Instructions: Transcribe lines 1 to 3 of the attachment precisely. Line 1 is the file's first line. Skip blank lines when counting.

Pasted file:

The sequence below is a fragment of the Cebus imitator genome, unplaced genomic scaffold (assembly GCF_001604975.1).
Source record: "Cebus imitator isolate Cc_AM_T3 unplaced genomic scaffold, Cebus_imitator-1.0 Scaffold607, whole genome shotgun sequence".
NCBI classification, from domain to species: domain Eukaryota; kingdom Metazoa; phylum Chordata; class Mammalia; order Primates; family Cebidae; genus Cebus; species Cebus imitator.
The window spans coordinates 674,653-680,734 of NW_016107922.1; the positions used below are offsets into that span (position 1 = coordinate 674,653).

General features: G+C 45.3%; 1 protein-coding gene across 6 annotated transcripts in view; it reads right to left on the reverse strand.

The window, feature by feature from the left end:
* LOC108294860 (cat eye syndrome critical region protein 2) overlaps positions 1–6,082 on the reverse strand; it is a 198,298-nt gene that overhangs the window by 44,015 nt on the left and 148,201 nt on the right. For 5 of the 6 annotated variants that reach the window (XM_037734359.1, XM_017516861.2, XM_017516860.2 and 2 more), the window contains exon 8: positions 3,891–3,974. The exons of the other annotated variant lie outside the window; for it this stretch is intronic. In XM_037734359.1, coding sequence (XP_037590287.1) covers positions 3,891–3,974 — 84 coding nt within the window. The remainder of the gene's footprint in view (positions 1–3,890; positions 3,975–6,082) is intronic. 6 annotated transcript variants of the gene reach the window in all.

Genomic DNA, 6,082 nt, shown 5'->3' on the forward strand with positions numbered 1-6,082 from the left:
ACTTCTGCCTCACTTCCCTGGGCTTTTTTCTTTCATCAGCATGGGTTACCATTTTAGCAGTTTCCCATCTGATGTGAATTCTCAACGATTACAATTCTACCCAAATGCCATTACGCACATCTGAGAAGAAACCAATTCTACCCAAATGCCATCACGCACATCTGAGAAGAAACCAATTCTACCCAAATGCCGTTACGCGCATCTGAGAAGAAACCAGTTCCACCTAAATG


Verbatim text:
The sequence below is a fragment of the Cebus imitator genome, unplaced genomic scaffold (assembly GCF_001604975.1).
Source record: "Cebus imitator isolate Cc_AM_T3 unplaced genomic scaffold, Cebus_imitator-1.0 Scaffold607, whole genome shotgun sequence".
NCBI classification, from domain to species: domain Eukaryota; kingdom Metazoa; phylum Chordata; class Mammalia; order Primates; family Cebidae; genus Cebus; species Cebus imitator.